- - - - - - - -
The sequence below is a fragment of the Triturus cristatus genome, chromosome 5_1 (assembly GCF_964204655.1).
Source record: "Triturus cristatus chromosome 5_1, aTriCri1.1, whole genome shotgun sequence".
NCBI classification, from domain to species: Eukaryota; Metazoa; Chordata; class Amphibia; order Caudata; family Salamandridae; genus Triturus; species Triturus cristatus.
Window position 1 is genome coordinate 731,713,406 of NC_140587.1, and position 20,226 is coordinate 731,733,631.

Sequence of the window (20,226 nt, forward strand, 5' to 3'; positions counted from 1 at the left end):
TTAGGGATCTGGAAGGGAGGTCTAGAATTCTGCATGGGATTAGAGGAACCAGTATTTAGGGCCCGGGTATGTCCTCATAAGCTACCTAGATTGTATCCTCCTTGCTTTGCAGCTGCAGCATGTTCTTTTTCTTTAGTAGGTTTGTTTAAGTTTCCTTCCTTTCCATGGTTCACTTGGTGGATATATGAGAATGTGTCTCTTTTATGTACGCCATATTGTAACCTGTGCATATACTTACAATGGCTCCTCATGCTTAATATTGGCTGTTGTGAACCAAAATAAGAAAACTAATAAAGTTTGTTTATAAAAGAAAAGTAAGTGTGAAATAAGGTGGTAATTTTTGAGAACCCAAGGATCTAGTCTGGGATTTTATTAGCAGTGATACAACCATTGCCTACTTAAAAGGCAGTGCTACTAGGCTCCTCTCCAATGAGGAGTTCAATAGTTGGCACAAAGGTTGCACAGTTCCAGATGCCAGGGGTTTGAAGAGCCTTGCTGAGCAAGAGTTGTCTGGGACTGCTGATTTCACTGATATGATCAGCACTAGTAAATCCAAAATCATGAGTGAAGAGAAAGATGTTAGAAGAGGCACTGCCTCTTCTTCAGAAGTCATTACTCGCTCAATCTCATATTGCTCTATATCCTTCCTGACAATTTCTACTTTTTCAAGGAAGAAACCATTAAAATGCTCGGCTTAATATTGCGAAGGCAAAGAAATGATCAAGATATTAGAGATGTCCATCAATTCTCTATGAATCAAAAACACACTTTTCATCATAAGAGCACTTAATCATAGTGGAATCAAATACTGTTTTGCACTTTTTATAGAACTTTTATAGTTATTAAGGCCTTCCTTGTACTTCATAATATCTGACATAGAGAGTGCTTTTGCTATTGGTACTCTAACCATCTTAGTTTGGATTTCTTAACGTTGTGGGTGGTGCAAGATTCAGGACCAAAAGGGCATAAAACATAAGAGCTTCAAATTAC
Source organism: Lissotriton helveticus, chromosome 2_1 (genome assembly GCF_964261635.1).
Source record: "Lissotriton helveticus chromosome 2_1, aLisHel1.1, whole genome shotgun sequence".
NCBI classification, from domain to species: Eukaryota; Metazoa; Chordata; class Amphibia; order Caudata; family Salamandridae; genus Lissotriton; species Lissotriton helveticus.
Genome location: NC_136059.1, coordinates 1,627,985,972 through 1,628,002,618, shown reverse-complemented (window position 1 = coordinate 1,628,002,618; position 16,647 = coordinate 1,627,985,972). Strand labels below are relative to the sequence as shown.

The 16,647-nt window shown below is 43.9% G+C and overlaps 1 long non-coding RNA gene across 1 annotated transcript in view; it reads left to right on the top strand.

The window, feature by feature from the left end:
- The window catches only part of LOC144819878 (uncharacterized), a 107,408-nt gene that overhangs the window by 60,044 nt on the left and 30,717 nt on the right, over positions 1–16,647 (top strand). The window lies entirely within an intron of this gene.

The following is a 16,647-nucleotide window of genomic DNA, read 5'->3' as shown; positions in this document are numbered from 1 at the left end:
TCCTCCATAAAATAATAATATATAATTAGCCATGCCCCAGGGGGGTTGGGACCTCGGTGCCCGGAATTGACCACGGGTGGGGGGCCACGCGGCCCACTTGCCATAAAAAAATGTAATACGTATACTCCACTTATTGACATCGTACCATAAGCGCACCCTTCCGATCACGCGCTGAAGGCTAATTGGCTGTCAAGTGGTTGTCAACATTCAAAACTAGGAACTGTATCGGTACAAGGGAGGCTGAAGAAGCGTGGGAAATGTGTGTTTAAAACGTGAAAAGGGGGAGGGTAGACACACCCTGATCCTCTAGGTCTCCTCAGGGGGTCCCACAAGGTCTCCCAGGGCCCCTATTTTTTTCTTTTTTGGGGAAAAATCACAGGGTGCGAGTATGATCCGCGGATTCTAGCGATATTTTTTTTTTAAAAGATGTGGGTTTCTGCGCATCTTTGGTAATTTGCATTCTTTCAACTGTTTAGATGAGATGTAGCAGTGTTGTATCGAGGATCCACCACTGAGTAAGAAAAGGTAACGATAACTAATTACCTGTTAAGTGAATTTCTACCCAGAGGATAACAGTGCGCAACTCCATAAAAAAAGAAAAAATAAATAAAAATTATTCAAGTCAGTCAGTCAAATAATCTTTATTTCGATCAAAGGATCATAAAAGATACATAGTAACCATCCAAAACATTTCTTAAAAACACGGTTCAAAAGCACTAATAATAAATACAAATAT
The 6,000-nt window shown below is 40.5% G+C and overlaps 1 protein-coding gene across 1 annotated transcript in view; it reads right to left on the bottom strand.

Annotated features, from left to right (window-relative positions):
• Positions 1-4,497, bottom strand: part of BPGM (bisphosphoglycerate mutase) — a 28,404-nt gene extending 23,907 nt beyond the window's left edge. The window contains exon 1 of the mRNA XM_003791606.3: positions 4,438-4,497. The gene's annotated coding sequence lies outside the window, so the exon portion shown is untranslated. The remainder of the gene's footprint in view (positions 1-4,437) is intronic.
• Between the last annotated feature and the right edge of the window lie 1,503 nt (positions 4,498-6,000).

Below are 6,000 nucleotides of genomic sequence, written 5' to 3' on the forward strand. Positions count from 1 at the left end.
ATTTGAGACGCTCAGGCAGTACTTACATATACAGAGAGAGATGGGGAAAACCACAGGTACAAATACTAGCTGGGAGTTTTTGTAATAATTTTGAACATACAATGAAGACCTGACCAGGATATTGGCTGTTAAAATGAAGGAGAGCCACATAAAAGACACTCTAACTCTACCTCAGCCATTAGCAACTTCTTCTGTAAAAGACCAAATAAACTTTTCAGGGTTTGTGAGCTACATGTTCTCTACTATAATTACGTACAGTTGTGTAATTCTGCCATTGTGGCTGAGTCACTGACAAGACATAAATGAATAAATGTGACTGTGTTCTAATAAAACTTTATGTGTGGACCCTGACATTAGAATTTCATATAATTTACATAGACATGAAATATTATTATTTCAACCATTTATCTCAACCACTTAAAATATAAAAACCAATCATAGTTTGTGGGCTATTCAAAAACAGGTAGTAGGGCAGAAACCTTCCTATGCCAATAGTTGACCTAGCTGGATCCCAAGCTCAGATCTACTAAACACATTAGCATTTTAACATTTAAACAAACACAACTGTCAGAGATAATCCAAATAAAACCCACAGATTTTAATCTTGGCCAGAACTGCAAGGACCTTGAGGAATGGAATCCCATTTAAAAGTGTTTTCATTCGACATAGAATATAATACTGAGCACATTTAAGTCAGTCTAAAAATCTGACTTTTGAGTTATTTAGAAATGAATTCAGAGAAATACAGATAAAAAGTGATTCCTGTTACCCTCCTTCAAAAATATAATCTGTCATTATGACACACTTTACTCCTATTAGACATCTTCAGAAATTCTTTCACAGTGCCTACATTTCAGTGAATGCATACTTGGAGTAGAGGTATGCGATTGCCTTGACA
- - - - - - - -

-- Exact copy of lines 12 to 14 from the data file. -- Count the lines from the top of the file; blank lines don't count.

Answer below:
The window, feature by feature from the left end:
- The window catches only part of LOC144819878 (uncharacterized), a 107,408-nt gene that overhangs the window by 60,044 nt on the left and 30,717 nt on the right, over positions 1–16,647 (top strand). The window lies entirely within an intron of this gene.

The following is a 16,647-nucleotide window of genomic DNA, read 5'->3' as shown; positions in this document are numbered from 1 at the left end: